Oops, excuse me again…back soon…


Damn! Oh well, the water will help fill the rain tank.

I’d really like to hear about others’ experiences with installing solar, but don’t ask me about the best panels, best prices or most reliable installation companies. I have no idea. For  an expert, independent opinion on what suits your needs I recommend the advice of my friend Michael Mobbs, through his website



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11 responses to “SUNSTRUCK – my new obsession

  1. Caroline

    We are considering it ourselves, but I didn’t go through with it, because well, because I gave up. I’ll have a look at that site though. Facebook is enough of an obsession though, so that might be a problem for me.

  2. We have also been thinking about getting solar panels, Richard. We keep hoping that the technology will improve to make it worthwhile, that the price will come down so we can actually afford it, and that the weight of the panels will be reduced as new materials are used. We are also worried about our old terracotta roof tiles, and whether they will be able to carry the weight of those panels… and how they will be mounted without drilling holes in the old tiles… and potentially causing a deluge inside when it rains. Our city doesn’t hasn’t yet make it easy for homeowners to feed back into the grid, but I think – hope – they’re working on that. How did you accommodate the set of batteries you need for this?

    • There was no drilling holes in tiles for our installation, Reggie, just lifting some of them and hooking the mounts for the panels under them. They’re not particularly heavy either, and I can’t imagine they would collapse a roof.

      We haven’t installed a battery yet; as the battery price comes down and the size and efficiency goes up that will be the next step. But as you can see, we’re more than happy with what we have so far.

      • Oh, I didn’t know that they don’t have to drill holes in the tiles! That’s a relief. With yet another dramatic electricity price hike on the cards here, going solar as much as possible is becoming the only option.

  3. Hello Richard,

    So nice to read this story and your plans to go off the grid 🙂

    Even I do share this dream, but, I will have to wait for some more time 🙂

    Now a days, I am working with an interesting organization, researching and developing sustainable tourism initiatives in the villages of South India, so I could easily relate to what you shared in this post.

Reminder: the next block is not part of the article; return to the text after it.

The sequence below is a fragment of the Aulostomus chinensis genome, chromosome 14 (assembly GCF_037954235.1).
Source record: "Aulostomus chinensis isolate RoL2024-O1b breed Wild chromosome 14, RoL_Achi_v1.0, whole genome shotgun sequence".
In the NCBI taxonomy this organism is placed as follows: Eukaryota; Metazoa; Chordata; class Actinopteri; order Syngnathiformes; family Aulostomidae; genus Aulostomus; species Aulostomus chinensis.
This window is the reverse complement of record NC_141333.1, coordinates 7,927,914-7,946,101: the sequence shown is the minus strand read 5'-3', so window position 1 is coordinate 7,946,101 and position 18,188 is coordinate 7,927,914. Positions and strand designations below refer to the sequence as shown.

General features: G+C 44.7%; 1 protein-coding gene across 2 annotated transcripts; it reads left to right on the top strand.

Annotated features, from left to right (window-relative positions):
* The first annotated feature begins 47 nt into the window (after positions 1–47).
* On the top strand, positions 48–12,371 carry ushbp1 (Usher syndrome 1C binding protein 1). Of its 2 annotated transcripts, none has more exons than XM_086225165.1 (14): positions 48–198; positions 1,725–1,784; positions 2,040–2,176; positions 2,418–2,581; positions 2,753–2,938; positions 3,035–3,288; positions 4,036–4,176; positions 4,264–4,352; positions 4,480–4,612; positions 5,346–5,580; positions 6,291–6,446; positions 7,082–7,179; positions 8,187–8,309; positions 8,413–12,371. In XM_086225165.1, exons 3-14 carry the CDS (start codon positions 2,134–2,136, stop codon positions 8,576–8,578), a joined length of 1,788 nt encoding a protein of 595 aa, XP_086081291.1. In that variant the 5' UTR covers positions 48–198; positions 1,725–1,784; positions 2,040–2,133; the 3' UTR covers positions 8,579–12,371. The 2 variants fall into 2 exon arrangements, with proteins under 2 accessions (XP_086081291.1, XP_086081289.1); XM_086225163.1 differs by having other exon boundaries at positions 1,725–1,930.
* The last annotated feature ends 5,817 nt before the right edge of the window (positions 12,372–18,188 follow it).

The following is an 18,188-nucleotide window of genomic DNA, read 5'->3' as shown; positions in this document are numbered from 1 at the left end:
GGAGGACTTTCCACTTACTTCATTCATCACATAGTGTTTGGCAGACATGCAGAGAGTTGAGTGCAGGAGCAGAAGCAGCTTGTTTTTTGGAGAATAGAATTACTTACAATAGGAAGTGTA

Thank you so much for sharing the link to Michael Mobbs’ works in this area…

    Have a nice time 🙂

  4. Well done, Richard and Mev… T! In my part of the world it is geothermal heat pump that is gaining popularity. Had we lived in the country house for another ten years we would have installed such a system. Solar panel technology will have to develop further to be seriously useful for households in Nordic conditions although they can be seen also here, especially at places with no grid, such a summer cottages. (Update on your play: very good reviews! “Oh my, what magic dust of everyday.” But I’m sure that is no news about the play itself. Let’s hope I’ll manage to ‘review’ the Oulu production for you.)

    • Naturally I would love to hear what you think of the play, Teresa Maria. I do hope you’ll manage to see it. My Finnish may not be good enough to let me read the ‘official notices!’ It opens again tomorrow night in New Zealand incidentally – a remount of a very successful and very beautiful professional production from last year.

  5. Lovely article, Richard. We got panels five years ago when the govt was throwing money at people. They’ve paid for themselves twice over already, but that’s because we got the rather silly 60 cents per kw rate. For the first six months, I was just like you – checking what we used, what we gained – then I went on Amazon self-publishing … now I check booksales every 15 minutes instead!

    • Thanks Steven, and lucky you for getting in early at the good rate. The novelty of checking every 15 minutes will wear off, though I don’t think I’m yet ready for the humiliation of checking my book sales on Amazon. Glad yours are going well enough to make checking interesting!